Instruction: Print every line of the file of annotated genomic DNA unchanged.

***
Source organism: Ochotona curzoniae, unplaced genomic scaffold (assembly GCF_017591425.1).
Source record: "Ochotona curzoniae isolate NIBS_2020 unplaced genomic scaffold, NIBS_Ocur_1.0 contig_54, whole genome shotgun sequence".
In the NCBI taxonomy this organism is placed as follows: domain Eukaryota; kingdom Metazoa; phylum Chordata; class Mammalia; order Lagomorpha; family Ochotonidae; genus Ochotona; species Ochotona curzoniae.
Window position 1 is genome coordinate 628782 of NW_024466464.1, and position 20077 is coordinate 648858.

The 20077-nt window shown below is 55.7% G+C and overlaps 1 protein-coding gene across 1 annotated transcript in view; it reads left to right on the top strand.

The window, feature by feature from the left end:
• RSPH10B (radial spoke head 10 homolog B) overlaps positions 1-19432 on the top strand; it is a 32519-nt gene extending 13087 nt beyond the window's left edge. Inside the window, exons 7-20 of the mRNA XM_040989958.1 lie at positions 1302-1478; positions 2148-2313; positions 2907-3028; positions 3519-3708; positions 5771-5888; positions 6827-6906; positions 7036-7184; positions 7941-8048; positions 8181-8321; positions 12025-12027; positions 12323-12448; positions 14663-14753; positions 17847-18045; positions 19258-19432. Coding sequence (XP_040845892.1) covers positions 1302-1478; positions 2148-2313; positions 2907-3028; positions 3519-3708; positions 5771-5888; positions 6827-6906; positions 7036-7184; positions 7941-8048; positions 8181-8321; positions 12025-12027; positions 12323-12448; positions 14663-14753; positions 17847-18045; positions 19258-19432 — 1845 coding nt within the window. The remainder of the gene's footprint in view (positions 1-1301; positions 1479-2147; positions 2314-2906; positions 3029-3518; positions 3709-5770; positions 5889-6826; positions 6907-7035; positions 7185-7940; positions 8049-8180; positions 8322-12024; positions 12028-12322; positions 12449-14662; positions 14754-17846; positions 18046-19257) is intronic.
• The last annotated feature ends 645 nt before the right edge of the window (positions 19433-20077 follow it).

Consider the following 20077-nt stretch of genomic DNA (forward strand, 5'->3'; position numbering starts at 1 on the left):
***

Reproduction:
Source organism: Ochotona curzoniae, unplaced genomic scaffold (assembly GCF_017591425.1).
Source record: "Ochotona curzoniae isolate NIBS_2020 unplaced genomic scaffold, NIBS_Ocur_1.0 contig_54, whole genome shotgun sequence".
In the NCBI taxonomy this organism is placed as follows: domain Eukaryota; kingdom Metazoa; phylum Chordata; class Mammalia; order Lagomorpha; family Ochotonidae; genus Ochotona; species Ochotona curzoniae.
Window position 1 is genome coordinate 628782 of NW_024466464.1, and position 20077 is coordinate 648858.

The 20077-nt window shown below is 55.7% G+C and overlaps 1 protein-coding gene across 1 annotated transcript in view; it reads left to right on the top strand.

The window, feature by feature from the left end:
• RSPH10B (radial spoke head 10 homolog B) overlaps positions 1-19432 on the top strand; it is a 32519-nt gene extending 13087 nt beyond the window's left edge. Inside the window, exons 7-20 of the mRNA XM_040989958.1 lie at positions 1302-1478; positions 2148-2313; positions 2907-3028; positions 3519-3708; positions 5771-5888; positions 6827-6906; positions 7036-7184; positions 7941-8048; positions 8181-8321; positions 12025-12027; positions 12323-12448; positions 14663-14753; positions 17847-18045; positions 19258-19432. Coding sequence (XP_040845892.1) covers positions 1302-1478; positions 2148-2313; positions 2907-3028; positions 3519-3708; positions 5771-5888; positions 6827-6906; positions 7036-7184; positions 7941-8048; positions 8181-8321; positions 12025-12027; positions 12323-12448; positions 14663-14753; positions 17847-18045; positions 19258-19432 — 1845 coding nt within the window. The remainder of the gene's footprint in view (positions 1-1301; positions 1479-2147; positions 2314-2906; positions 3029-3518; positions 3709-5770; positions 5889-6826; positions 6907-7035; positions 7185-7940; positions 8049-8180; positions 8322-12024; positions 12028-12322; positions 12449-14662; positions 14754-17846; positions 18046-19257) is intronic.
• The last annotated feature ends 645 nt before the right edge of the window (positions 19433-20077 follow it).

Consider the following 20077-nt stretch of genomic DNA (forward strand, 5'->3'; position numbering starts at 1 on the left):